Some consider Paul’s epistle to the Romans to be a key, theology-teaching book in the New Testament. At this point in my study, I strongly agree. Quite a few verses at Fragrant Grace have been from Romans, and that seems to speak to the rich understanding of or the undeniable emphasis the author placed on grace. I love that—Paul gets it!
Romans 7 has always been affectionately known as the “Do-Do Chapter” to me. (Yes, there is more than one way to “hear” that when it’s said out loud, and at times I can be flexible in how I’m thinking about it.) If your Bible is like mine, you see large or bold print headings on the page. The one that grabs my attention in my NIV translation reads “Struggling With Sin.”
The beauty of this part of the chapter is Paul’s fairly clear (though maybe not concise) explanation of the major “players” in everyday life: God’s law, sin, the natural nature we all have, the internal battle that rages, and Jesus Christ. Starting at verse 7 through the end of the chapter is where I find myself reading and re-reading. I’m constantly reminded of the battle in my soul between knowing what is right and doing it.
Here’s the portion that stood out to me:
What shall we say, then? Is the law sin? Certainly not! Indeed I would not have known what sin was except through the law. For I would not have known what coveting really was if the law had not said, “Do not covet.” But sin, seizing the opportunity afforded by the commandment, produced in me every kind of covetous desire. For apart from law, sin is dead. 7-8 NIV
God’s law, with its own special glory, is holy and is designed to point toward holiness. It cannot make a person holy, even in near flawless obedience to it. We’ve discussed that before in other posts. But, we were given the law in order to know what sin is, just as Paul points to the example of coveting in verse 7. We wouldn’t know right from wrong clearly without the law.
It’s verse 8 that gets me, and maybe you can relate. When I know what’s right and wrong, it seems inevitable that I am seduced to the wrong somehow too often. The natural, sinful desire in me leans toward the very thing spelled out in the law as wrong. Why, oh why, does this have to be so? More and more this chapter awakens me to the battle within me and the “doo-doo” in the “Do-Do.” Know what I mean? (Is that a bit “too real” right there?)
I don’t want to continue in old, unhealthy, or flat-out wrong ways. I find myself and others around me hurt, and I’m more keenly aware of the emotional condition of the heart of God. There’s the hook on which change hangs right there! When I realize the wrong is more painful to me, others, and God than making the right choices, I’ll begin to change. Deciding what’s honestly painful is the trouble, I think. When it’s “not that painful” to continue in the patterns I’ve got in place, I’m reasonably comfortable. Probably too comfortable.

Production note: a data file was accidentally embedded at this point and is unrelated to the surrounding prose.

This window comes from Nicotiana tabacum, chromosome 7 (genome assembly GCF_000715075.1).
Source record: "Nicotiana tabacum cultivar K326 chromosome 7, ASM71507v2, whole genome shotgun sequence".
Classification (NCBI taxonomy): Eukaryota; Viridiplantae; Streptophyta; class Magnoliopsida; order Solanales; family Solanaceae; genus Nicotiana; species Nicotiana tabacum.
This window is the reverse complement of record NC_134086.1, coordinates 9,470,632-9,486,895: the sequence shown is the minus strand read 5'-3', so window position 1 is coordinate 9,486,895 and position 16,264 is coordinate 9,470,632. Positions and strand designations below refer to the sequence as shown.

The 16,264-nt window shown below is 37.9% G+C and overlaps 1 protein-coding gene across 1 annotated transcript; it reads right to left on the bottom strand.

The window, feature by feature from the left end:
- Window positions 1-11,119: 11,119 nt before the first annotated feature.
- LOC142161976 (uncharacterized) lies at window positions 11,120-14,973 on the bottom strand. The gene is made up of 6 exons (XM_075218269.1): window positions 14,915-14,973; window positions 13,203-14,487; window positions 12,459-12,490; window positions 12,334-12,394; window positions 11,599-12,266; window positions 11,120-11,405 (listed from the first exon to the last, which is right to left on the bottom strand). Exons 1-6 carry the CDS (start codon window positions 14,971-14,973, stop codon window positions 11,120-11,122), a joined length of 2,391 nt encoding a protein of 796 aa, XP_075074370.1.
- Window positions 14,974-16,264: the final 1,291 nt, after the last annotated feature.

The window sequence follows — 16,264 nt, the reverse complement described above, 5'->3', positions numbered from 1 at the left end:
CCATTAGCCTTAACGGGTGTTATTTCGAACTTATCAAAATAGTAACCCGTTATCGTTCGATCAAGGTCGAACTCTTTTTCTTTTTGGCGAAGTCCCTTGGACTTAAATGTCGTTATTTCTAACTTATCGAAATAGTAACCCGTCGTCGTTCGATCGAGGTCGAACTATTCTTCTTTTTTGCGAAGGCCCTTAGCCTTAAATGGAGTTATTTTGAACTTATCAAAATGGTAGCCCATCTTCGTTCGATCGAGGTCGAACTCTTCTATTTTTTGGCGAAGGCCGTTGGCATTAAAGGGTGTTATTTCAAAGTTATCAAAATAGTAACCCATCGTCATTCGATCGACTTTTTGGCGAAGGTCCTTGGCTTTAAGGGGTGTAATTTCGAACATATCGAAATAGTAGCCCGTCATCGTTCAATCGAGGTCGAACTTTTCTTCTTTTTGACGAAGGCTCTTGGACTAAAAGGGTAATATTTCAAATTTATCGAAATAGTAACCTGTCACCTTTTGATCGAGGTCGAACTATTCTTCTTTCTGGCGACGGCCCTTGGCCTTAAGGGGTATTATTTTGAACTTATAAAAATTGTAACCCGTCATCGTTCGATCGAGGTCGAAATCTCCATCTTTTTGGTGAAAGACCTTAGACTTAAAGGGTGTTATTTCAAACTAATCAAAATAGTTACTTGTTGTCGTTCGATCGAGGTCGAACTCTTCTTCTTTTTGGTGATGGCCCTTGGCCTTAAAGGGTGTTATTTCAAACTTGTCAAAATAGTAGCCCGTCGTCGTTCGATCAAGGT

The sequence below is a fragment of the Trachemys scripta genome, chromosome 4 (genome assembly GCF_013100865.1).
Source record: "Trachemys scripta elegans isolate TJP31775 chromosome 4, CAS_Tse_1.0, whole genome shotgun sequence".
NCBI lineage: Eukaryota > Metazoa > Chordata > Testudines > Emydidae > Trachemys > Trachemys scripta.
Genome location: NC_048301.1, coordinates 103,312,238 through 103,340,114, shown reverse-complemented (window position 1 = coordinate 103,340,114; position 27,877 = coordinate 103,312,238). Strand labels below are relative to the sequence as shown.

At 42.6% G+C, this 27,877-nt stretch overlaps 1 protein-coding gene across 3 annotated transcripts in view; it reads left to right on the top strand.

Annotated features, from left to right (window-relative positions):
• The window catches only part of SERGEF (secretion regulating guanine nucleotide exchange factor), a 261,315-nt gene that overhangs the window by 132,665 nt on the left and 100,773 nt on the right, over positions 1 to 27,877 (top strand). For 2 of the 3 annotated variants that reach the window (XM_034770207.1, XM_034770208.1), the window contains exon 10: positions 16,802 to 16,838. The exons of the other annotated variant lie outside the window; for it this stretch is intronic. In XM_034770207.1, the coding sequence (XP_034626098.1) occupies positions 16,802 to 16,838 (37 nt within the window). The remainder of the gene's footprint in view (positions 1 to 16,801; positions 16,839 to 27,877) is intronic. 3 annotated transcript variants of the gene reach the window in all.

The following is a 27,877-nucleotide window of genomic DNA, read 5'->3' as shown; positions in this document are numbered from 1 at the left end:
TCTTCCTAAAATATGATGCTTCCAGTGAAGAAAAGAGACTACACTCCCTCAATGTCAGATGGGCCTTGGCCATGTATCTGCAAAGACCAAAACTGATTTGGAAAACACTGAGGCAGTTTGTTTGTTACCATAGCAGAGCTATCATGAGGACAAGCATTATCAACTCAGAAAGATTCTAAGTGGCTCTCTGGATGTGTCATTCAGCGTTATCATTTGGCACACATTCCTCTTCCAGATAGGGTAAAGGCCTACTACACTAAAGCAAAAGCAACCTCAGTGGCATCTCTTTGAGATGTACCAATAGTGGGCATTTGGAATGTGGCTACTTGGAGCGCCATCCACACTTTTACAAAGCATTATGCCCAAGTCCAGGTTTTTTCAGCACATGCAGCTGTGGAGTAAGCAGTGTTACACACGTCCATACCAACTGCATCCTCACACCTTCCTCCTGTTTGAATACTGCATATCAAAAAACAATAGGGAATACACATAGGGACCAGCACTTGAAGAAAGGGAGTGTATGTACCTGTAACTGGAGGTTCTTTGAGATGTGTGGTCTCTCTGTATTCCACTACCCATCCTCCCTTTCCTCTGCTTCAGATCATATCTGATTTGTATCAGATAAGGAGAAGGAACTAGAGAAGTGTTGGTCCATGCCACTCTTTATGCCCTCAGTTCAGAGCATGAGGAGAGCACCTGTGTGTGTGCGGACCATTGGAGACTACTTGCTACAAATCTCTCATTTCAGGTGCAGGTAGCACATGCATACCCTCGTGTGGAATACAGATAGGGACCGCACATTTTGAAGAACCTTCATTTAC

So, those patterns can be called sinful and wrong when held up to the perfection of God’s law. Eventually it becomes obvious that I’m doing things I don’t want to do and not doing what I want to do (Romans 7:15). The reality of the life we live is that we are going to continue to sin until the moment we step into eternity and everything changes. That’s one of the most difficult tensions we exist in here and now. (But, dear Lord, don’t let me continue in selfishness or obliviousness to my peril!)
What do we do with that? Look for the fragrant grace wafting before your Holy God on the throne.
My little children, I am writing you these things so that you may not sin. But if anyone does sin, we have an advocate with the Father—Jesus Christ the righteous One. ~ 1 John 2:1 HCS
John’s epistle is dripping with truth and grace! Surely, we don’t want to sin, and as far as it depends on us, we should avoid it. Simply put, when you know what sin is, don’t sin. But—
But is one of those “hinge words” on which everything turns. I know John says “if” in the text; I’d be tempted to say “when” in my own words. If or when sin happens, there is an advocate. My favorite printed resource on the names of God offers the Hebrew translation for Advocate: Malakh Melitz (advocate, intercessor), though I had to do a little online legwork to share in this blog.*
The grace is in Jesus, the Messiah, our Advocate before the Holy God who cannot be in the presence of anything unholy. I need to sit with that because that is the point at which sin is separated from the law and dies (Romans 7:8b).
An innocent God-man nailed to a criminal’s cross at Golgotha—all for me—to become the one and only possible Advocate before Holy God. The One who defends me, argues on my behalf, presents me innocent by his own blood shed for me. When he died, everything changed!
I find myself ever thankful for grace, Jesus!
Mmmm. The sweet fragrance of “the Way, the Truth, and the Life” (John 14:6)!
THE NAME: HaShem: Daily Devotional Worship by Dr. Barri Cae Mallin